Mitre & Mondays is the London-Based Studio "Designing for Disassembly"
Mitre & Mondays believes designing for the end is as important as designing for the beginning. In conversation with Hypebeast ahead of the reveal of their latest (dismountable) Atelier100 project, they explained why.
To some, it might seem like an unusual sentiment for a designer to be obsessed with perfecting their product’s demise. Morbid, almost. But for London-based studio Mitre & Mondays, it’s become a unique selling point.
Together, the team of three (Freya, Josef, and Finn) have developed a way of working that they describe as “designing for disassembly”. Simply put, this involves taking thoughts around circularity to the next level, and ensuring that each part of their process is serving the object’s end of life. If their latest string of commissions, and a long-standing relationship with the incubator Atelier100 are anything to go by, their approach seems to be proving successful.
“We want to be remembered as being very ambitious when it comes to pushing the circular design narrative,” says Josef, who started Mitre & Mondays alongside Finn after they had both graduated with a degree in sculpture from Brighton University. A year or so later, they were joined by Freya, who came equipped with a background in architecture. “I couldn’t bear the [slow] pace of architectural projects, but also the fact that it’s so disconnected from the kind of initial idea,” she says. “I was really interested in the way that the guys were practicing what they preach, but in a very instant way.”
We speak ahead of a big moment for the Mitre & Mondays – they are about to unveil their second space designed for Atelier100 – and the three of them are dialing in from their east London studio, which is fittingly filled with materials and projects in process. Our conversation meanders from the importance of experimentation, through to the limitations of being a self-employed designer – but always comes back to this idea of impact and legacy.
And while many designers are having to shoehorn the seriousness of sustainability into their existing body of work, it’s baked into the very foundations of Mitre & Mondays. The studio started out life as collaborators on bigger architecture projects, where they would create bespoke elements. “The architecture projects we were working on allowed us to always have off-cuts of materials in the workshop,” Josef said. Using these waste materials, they conceptualized a furniture range named “Batch”, and would release a new piece on the first Monday of every month. “It was an exercise in flexing our own sort of design, aesthetic, and thinking,” he adds.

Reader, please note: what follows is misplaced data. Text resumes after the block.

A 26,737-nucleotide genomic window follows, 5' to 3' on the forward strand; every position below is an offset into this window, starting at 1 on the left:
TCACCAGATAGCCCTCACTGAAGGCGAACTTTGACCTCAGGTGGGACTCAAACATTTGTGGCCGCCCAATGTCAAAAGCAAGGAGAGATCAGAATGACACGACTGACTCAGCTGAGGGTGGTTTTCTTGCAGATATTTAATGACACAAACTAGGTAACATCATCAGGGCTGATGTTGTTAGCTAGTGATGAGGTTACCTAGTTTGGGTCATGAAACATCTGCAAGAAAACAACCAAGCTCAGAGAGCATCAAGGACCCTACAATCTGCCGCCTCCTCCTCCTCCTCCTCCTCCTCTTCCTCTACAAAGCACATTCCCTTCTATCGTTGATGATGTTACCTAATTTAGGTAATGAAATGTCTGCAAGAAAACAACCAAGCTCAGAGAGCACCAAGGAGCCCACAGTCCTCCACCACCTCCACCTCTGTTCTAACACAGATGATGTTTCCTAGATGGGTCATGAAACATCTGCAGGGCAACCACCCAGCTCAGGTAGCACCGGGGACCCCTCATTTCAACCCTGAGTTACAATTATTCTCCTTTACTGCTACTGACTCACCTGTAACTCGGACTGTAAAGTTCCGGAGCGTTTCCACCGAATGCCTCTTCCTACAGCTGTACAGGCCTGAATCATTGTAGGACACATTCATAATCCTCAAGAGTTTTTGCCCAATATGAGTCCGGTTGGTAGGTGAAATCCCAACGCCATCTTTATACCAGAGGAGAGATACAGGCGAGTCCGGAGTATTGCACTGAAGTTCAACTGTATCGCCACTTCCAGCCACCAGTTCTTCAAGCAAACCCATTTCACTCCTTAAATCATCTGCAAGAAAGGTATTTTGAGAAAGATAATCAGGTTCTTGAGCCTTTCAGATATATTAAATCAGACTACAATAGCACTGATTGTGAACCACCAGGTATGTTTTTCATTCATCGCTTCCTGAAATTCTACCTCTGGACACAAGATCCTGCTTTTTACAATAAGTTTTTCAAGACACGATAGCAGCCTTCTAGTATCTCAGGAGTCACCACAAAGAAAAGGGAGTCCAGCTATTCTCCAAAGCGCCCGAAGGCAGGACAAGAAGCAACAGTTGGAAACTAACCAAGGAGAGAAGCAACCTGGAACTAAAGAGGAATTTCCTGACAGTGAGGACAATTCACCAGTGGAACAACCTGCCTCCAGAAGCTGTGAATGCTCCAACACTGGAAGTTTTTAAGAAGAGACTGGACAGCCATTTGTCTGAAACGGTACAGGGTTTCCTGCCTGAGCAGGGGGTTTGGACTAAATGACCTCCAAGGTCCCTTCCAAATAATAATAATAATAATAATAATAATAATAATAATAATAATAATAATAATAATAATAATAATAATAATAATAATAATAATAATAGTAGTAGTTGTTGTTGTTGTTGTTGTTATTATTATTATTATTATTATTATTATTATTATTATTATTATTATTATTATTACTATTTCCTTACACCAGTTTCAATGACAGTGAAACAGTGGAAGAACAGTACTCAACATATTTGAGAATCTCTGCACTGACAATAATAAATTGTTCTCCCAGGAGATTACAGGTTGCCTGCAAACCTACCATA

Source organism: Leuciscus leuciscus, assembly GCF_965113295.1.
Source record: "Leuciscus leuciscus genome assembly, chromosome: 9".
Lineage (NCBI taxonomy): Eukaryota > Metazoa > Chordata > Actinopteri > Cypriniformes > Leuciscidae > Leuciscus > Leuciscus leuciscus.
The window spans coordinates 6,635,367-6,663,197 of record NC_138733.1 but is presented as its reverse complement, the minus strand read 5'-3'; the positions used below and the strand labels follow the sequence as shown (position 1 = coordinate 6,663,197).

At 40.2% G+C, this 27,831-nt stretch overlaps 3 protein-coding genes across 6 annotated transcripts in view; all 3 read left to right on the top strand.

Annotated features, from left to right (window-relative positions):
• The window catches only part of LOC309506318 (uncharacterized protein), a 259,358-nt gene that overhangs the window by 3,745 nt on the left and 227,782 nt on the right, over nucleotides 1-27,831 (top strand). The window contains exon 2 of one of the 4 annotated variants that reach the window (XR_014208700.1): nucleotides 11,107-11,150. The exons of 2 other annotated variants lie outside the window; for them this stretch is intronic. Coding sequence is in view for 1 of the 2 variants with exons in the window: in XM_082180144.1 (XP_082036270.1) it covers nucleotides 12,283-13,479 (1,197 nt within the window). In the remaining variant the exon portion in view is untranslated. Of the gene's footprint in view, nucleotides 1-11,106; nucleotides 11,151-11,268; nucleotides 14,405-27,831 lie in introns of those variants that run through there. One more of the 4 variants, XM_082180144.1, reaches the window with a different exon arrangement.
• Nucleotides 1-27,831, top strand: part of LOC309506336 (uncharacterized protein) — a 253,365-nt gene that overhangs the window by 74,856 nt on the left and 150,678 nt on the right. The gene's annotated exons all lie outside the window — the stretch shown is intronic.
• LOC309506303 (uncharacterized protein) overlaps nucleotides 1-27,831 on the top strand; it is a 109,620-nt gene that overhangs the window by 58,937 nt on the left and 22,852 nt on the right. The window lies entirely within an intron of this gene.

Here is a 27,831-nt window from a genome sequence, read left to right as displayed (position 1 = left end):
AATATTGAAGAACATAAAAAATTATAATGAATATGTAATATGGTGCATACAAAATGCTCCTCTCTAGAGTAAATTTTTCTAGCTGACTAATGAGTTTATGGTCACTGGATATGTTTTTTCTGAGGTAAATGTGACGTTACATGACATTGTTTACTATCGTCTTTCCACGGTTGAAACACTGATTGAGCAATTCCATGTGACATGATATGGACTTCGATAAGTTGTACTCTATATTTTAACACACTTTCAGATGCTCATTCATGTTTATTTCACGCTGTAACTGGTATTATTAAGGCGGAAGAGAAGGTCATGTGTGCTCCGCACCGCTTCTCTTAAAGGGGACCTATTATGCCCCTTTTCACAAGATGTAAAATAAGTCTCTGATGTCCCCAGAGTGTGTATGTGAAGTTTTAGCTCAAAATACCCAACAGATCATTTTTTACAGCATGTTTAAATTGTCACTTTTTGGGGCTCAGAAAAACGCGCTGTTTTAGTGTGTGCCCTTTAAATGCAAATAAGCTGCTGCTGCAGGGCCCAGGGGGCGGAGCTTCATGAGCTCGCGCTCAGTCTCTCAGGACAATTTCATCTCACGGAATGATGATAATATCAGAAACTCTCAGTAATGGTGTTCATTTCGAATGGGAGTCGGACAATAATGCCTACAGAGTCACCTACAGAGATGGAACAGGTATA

“The way people interact with the objects overrides any sort of aesthetic language for us.”
While in the middle of producing this collection, Josef received an unprecedented message from his dad, pointing him in the direction of an article announcing a new grant for London-based creatives. “It was the first time he’d ever taken any real interest in what I did for a living” he adds, jokingly.
The grant was being offered by Atelier100 and amounted to a maximum of £10,000 to cover a production run of a proposed design. These would then be sold as part of the Atelier100 collection. “They were trying to invite people who were thinking in a different way about furniture and objects,” Finn adds. According to the designers the main benefit — in addition to the funding — was the practical sales and pricing advice they received through the mentorship. “It’s really hard to make things in a unique way, while also being viable form from the workshop, and then be retail ready for an affordable price,” Finn continues.
Across the course of the year-long partnership, the group created “London Cobblestone Floor Light”, which was made using materials from around the city, including — you guessed it — a piece of London cobblestone. The piece exemplified the Mitre & Mondays approach and gave newcomers a good glimpse into their studio’s guiding principles.
A year on, the partnership has evolved into a longer-term collaboration concerning the interior design of Atelier100’s pop-up stores. First used for the Hackney shop, the dismountable and entirely reusable design will now relocate to a space on Neal Street for the Atelier100 Winter Holiday Shop, opening November 30th. “Our starting point was a London market,” Freya said. “We took those kinds of shapes, and we abstracted them to make them appear like bigger awnings with different kinds of angles that you wouldn’t expect.”
Unlike many designers, the legacy Mitre & Mondays aims to leave behind isn’t physical works, stuck in place for decades to come. Their way of working hopes to inspire new systems, and new ways of seeing design. If anything, a lack of permanence is essential.
“Our decisions are made with the end of life of materials in mind,” Freya says. “We don’t want to kind of manipulate things in a way that then can’t be taken apart or turned into anything else, and the way people interact with the objects overrides any sort of aesthetic language for us.”
“It’s designing for disassembly,” Josef adds.
From November 30th, pieces from Atelier100’s Drop01 and Drop02, as well as some special collaborations will be on sale at the winter store in London’s Covent Garden.